Do you and your team spend more time on in-person education or online education? If in-person has taken priority again, you’re doing your association and your members a disservice.
Yes, of course we’re biased, but research shows how consumption patterns have changed, especially among younger generations. A LinkedIn survey found that over 86% of Generation Z have enrolled in online courses to build hard and soft skills. Online is more convenient, affordable, and familiar for many professionals, not just younger ones.
Online learning is a big business. LinkedIn Learning, Udemy, Coursera, and EdX have been joined by FutureLearn and IDEO U plus many others. I keep running across specialized for-profit learning companies, like this outfit who’s competing with SHRM and all their chapters. I’m sure they’re not the only competition for SHRM in the HR industry and I know the HR industry isn’t the only one feeling the heat from for-profit competitors.
You may think your association has the advantage since you have a captive member audience and a reputable brand. Besides, you have the best content.
But guess what? Content is everywhere. Content is a commodity. People who want to learn have lots of options and many of them are cheaper, more convenient, and more enjoyable than yours.
You must differentiate your online learning programs from the competition. The best way is to design engaging online learning programs that deliver community too. People will pay extra for social learning, which is why cohort programs are so popular. Social learning is the best way to win the hearts and minds of your market.
Essential elements of an effective and engaging online learning experience
It’s challenging enough to design captivating synchronous (live) online learning programs. For asynchronous programs, think beyond the content and intentionally build engagement elements into the experience.
Learning at the right pace
Learners disengage when they’re in an online class full of people who are taking much longer to get the hang of something than they are. Or vice versa: the learner feels like they’re the only one who’s falling behind as the class moves on. When the pace isn’t right, learners tune out.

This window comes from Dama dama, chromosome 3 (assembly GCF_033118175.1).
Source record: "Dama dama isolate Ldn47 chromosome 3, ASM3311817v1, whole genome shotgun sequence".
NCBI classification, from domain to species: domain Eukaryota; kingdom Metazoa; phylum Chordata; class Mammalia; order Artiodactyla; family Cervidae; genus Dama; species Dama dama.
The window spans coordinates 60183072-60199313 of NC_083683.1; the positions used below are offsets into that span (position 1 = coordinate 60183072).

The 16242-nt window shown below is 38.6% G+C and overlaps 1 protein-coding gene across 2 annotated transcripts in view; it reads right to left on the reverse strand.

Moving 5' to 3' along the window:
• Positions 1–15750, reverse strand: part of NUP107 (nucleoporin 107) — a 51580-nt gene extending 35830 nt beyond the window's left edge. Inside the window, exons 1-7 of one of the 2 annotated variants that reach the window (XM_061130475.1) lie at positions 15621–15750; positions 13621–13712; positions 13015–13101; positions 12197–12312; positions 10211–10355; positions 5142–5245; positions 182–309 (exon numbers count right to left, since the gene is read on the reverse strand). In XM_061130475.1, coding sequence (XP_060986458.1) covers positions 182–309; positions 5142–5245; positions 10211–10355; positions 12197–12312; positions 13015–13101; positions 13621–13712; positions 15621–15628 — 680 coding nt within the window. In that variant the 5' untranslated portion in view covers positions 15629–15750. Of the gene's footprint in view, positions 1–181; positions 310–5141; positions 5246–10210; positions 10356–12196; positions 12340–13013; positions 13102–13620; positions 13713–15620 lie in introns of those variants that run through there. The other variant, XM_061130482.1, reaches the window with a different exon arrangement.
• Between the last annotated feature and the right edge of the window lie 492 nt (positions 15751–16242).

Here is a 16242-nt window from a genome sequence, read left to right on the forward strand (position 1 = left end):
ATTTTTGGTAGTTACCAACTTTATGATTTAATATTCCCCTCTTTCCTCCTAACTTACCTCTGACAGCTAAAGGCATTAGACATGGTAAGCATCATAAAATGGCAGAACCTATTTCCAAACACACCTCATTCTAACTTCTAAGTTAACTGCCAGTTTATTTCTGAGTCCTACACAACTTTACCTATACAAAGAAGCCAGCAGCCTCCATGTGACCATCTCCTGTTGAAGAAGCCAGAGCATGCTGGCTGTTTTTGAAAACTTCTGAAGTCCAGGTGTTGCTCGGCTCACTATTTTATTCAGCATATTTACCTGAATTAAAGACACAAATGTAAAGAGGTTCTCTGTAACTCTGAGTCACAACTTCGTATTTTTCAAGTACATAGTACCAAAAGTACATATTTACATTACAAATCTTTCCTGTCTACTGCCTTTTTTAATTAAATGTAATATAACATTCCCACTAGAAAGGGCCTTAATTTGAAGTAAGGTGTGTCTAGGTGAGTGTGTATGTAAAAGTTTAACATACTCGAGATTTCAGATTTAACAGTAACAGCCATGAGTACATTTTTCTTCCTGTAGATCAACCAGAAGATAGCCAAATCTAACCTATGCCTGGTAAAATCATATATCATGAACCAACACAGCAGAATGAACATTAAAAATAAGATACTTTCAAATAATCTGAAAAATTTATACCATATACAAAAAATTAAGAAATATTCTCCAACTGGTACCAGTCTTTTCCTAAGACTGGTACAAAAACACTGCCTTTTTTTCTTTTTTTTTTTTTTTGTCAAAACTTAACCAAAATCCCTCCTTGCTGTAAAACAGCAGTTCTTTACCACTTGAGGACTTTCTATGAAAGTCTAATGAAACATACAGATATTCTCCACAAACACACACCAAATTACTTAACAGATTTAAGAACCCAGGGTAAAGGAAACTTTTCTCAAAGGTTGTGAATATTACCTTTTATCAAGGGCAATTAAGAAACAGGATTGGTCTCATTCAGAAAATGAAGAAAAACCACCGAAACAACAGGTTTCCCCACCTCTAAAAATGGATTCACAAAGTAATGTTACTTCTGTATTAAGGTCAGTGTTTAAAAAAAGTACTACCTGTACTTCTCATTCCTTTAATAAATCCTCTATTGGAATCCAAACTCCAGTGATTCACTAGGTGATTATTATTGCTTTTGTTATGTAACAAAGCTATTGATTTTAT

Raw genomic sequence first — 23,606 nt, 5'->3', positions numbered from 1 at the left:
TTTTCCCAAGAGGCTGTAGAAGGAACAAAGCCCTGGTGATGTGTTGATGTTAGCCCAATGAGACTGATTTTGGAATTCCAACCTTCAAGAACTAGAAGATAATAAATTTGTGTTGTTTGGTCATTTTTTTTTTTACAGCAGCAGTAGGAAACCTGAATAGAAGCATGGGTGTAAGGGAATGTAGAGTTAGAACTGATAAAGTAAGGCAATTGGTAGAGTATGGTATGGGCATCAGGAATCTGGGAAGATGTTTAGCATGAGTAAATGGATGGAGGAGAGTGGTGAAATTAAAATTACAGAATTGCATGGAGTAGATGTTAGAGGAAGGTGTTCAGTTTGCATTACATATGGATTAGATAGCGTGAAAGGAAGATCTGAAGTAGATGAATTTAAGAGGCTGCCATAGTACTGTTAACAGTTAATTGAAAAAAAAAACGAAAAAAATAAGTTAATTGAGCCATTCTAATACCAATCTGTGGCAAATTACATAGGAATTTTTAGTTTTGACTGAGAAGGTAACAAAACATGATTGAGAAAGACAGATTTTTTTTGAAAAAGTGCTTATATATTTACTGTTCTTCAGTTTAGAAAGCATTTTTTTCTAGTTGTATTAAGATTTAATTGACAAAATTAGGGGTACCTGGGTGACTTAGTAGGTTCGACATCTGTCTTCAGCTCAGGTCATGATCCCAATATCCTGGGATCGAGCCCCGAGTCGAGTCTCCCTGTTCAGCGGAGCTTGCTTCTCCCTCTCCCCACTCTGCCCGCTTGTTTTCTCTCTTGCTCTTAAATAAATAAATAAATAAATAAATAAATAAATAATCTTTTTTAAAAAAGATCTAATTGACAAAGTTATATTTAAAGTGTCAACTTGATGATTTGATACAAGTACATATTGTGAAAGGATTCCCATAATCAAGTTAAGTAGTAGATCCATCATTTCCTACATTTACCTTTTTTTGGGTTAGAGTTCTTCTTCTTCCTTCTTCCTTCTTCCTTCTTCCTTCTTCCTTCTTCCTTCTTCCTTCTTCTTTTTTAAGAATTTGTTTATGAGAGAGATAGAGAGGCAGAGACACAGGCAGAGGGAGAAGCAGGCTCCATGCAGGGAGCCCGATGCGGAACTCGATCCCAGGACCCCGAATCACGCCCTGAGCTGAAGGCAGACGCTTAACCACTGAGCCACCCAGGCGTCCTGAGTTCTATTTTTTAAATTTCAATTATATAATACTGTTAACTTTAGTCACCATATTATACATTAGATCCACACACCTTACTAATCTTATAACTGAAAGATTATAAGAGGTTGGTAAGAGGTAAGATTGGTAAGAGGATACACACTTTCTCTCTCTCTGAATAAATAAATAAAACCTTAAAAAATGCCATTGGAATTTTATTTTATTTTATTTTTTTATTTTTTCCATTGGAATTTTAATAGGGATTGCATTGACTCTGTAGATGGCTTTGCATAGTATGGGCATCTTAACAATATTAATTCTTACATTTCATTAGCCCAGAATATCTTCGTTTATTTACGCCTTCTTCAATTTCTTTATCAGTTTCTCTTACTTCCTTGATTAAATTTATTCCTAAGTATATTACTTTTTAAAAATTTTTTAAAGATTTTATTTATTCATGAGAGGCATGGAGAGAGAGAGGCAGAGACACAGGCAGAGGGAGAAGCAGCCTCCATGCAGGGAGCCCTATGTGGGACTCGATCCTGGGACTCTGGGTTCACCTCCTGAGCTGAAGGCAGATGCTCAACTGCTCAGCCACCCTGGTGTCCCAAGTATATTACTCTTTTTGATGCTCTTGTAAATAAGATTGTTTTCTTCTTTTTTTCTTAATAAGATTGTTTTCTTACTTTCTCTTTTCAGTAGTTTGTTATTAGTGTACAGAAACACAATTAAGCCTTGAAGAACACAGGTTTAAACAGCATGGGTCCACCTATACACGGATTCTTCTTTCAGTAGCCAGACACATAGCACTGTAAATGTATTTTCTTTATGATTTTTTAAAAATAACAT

People like asynchronous programs because they can work at their own pace. In live instruction, flipped learning helps solve the pacing problem. Learners study new information on their own before class. If they need help, the instructor or classmates are available via messaging, email, or the discussion forum. Because everyone is up to speed, they can dive deeper and apply new information during class.
Learning in the right quantity
Deliver text, video, and audio content in small chunks that are easier for brains to digest and retain. An asynchronous program with bite-sized microlearning content is easier for a learner to fit into their busy life.
Learning from a mix of formats
Even dedicated readers tire of reading, especially after a day in front of the screen. Mix up content formats. Make some videos interactive so learners have to recall what they’re taking in. Always intersperse instruction with interactive pair or small group exercises and discussions. Have learners actively apply what they’re learning by assessing, diagnosing, interacting, solving, or role-playing.
Applying what you learn is an example of retrieval practice: retrieving and producing new content from memory. The more you retrieve and produce new information from memory, the more likely it will stick with you for the long-term.
Stories are a hundred times more interesting than concepts and theories. Share examples and case studies, even if you have to make them up. Emulate Law & Order by using stories from the news.
Recalling and applying new knowledge in the “classroom” is essential. But learning becomes even stickier—and the program more valuable—when learners immediately apply what they learn on the job. Discuss how learners can try out new skills or use new knowledge at work before the next class or module.